Modern technology has us all convinced that we are more important than we are; that networks are proper surrogates for deeds. People measure their worth in the number of followers or page hits that they have, and no longer view themselves objectively through the lens of accomplishment. This false empowerment leads to a self-induced psychopathy at worst and an equally self-induced narcissism at best. We are witnessing a young generation feeding into their own echo chamber, in which their thoughts are amplified but no actual deed is created.
The vanity of misery is not enticing and is not wanted by those caught in the maelstrom. We live in a connected age in which every dream and desire of an individual is reflected for the world to see on digital media. People with little self-confidence (or, a perverse surplus of narcissism) flood our streams with selfies and with poorly thought out monologues that do little to stimulate our intellects. Weeding out signal from noise becomes ever-increasingly more difficult as the self-imposed prisons of the noise-bearers coalesce into view. I believe that we are becoming more simplistic as a species with all of this ill-conceived content. We need to care not for the simplistic and shallow that fill our televisions, social media streams, and conversations and care more for those directly in our lives: those in front of us.
It seems a bit ironic that a creature of impulse cannot stand the stochastic processes that go through the minds of those around her. I need direction and insight at all times into the behavior of those around me. I need to know when others are stuck in the quagmire and I need to know that they are making progress in getting unstuck. Of course, this is only relevant when it pertains to me. I am a creature of schedules and road maps even though I am apt to buck either when it suits me. As I continue to evolve in this post-antisocial world of mine, I try my hardest to limit my frustrations to situations and not people. However, I am certain that such frustrations are a function of my narcissism, as to flounder is to waste both my time and my ego – things that I value very deeply. If this is true – that narcissism drives my need to have the stars charted and the cartographers’ work completed – then it is something I must work on as with everything else.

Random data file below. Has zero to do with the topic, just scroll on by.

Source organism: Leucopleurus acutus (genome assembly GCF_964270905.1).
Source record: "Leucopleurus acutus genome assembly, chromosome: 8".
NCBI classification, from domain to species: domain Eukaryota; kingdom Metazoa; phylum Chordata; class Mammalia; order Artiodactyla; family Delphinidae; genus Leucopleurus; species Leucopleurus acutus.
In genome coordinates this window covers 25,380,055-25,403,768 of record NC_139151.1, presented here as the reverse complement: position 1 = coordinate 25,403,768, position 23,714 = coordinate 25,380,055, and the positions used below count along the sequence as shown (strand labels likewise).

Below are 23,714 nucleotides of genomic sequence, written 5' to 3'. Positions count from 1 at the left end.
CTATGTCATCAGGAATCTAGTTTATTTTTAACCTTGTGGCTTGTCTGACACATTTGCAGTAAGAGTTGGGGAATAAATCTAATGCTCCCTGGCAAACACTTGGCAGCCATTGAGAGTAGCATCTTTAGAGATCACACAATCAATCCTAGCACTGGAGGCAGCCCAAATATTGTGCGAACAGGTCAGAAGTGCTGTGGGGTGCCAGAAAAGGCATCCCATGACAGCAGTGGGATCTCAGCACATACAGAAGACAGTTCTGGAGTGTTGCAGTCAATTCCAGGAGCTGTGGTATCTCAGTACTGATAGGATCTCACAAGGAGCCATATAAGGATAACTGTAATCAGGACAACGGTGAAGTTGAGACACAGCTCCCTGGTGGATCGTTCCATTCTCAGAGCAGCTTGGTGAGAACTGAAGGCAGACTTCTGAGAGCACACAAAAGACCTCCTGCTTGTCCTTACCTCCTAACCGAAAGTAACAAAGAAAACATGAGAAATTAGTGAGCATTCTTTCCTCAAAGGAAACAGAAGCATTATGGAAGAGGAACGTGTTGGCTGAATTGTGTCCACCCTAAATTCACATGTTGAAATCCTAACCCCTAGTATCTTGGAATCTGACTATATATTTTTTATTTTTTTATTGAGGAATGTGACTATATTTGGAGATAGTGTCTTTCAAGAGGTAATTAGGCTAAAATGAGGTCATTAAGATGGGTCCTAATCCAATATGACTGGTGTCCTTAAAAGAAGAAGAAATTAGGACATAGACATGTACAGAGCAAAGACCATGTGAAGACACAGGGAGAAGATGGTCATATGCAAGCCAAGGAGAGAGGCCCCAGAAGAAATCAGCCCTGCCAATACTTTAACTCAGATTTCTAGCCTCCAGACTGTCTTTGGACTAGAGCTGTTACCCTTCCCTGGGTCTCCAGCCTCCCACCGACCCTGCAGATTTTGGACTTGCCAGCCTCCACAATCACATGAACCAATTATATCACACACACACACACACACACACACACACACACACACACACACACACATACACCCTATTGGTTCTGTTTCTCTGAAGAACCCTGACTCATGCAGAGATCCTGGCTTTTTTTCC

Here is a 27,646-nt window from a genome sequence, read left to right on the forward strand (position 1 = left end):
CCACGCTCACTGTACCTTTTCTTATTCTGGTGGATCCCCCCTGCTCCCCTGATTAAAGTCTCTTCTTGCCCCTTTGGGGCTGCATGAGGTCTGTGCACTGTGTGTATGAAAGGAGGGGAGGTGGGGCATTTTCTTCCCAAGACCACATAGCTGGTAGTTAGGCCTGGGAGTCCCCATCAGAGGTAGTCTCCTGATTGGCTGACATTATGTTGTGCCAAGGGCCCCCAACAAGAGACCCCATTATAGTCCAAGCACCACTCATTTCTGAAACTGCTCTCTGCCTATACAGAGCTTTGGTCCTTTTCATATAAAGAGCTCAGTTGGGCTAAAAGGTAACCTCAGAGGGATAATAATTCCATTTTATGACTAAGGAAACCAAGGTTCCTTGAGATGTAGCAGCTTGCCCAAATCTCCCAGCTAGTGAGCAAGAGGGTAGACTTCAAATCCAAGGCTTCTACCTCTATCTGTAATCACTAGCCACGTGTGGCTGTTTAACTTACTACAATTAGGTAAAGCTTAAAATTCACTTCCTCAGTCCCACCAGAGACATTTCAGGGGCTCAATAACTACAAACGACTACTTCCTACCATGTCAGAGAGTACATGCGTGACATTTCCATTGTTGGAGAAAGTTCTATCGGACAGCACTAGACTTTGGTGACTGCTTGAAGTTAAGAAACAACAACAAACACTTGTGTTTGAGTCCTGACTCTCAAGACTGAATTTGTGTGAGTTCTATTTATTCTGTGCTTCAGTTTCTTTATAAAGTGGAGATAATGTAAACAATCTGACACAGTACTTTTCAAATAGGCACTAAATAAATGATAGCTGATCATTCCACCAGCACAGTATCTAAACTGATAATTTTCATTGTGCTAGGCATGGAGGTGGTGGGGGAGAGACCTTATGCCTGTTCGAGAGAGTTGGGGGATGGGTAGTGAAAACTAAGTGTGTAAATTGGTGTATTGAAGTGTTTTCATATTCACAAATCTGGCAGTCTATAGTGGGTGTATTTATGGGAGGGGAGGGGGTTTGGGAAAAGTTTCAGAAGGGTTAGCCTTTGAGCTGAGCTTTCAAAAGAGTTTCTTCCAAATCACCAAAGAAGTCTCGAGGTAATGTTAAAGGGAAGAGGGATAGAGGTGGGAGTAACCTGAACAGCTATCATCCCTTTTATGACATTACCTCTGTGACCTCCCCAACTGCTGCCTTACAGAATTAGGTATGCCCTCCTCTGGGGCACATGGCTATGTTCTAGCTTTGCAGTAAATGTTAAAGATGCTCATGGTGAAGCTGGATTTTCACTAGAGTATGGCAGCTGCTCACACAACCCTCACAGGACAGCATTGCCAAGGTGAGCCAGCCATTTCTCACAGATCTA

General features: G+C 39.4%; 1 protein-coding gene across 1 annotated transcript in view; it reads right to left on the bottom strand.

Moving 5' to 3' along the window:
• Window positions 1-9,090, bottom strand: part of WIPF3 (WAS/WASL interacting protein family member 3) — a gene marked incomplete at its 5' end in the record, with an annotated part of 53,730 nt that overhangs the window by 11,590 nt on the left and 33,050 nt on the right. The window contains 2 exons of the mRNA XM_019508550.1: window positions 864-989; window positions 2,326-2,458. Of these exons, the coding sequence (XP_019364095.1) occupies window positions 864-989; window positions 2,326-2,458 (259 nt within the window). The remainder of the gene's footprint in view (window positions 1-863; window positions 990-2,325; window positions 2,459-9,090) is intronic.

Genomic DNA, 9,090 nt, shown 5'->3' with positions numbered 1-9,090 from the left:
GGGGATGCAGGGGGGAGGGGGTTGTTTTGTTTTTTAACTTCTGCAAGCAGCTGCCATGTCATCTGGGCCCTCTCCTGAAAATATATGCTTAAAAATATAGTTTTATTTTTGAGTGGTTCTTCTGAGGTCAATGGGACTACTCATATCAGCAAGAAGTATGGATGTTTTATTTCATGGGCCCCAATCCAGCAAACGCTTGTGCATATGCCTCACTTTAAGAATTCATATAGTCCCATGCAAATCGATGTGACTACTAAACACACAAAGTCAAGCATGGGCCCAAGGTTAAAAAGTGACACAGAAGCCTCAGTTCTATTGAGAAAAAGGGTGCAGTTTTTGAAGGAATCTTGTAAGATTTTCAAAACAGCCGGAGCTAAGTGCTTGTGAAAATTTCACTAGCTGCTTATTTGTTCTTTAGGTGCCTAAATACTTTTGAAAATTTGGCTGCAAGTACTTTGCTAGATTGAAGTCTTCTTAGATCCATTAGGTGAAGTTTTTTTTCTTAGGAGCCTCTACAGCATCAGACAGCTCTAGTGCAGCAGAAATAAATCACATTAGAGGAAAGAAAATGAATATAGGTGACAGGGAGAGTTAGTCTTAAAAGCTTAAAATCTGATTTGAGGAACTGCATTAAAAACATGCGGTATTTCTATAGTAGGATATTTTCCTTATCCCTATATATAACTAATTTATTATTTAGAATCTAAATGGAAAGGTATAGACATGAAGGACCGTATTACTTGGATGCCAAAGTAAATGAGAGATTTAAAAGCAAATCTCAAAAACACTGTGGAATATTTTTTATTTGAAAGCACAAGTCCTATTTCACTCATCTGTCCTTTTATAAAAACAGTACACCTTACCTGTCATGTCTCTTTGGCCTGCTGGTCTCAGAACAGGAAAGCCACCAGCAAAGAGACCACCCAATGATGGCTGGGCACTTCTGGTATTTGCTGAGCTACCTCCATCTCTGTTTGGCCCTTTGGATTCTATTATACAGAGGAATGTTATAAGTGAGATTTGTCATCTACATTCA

While not always true, there seems to be a level of fragility that affects the most narcissistic of minds. These individuals are so egocentric and so vain that the slightest bit of evidence contrary to their worldview is treated as a fatal exception in processing by their minds. They cannot reconcile reality with their distortions and revert to animals mortally threatened by their own shattered delusions. Rejection becomes the bullet to the brain as they can neither see another’s perspective nor their own inflated and unattainable expectations. The grandest and most beautiful structures can be built with wicker, but no one should be surprised when they eventually burst into flames.
Continuing a theme that has been on my mind extensively as of late, I find that the energy I give into my interpersonal relationships is often minimal. There are exceptions, usually when an element of lust or other “new interpersonal relationship” energy is involved, but those exceptions tend to die over time leaving my indifferent shell as the only constant in such relationships. My therapist has noted this and we had an extensive conversation recently regarding this energy differential. She seemed puzzled as to why I, a creature who is happiest when interacting with others, would give so little energy. Wouldn’t my bitching and moaning about a lack of meaningful interactions dissipate if I were simply to invest energy in those interpersonal relationships that I do have or could have? Undoubtedly, the answer to this question is ‘yes,’ but she is missing a point that I hold dear. I believe that I will only give my all in an interpersonal relationship in which I feel both sufficiently stimulated, entertained, and valued. I’ve had plenty of interpersonal relationships in which I can recognize value, but I have never felt stimulated nor entertained for more than a fleeting moment. To reference a tired quote from the series Hannibal, “(they) just aren’t that interesting.”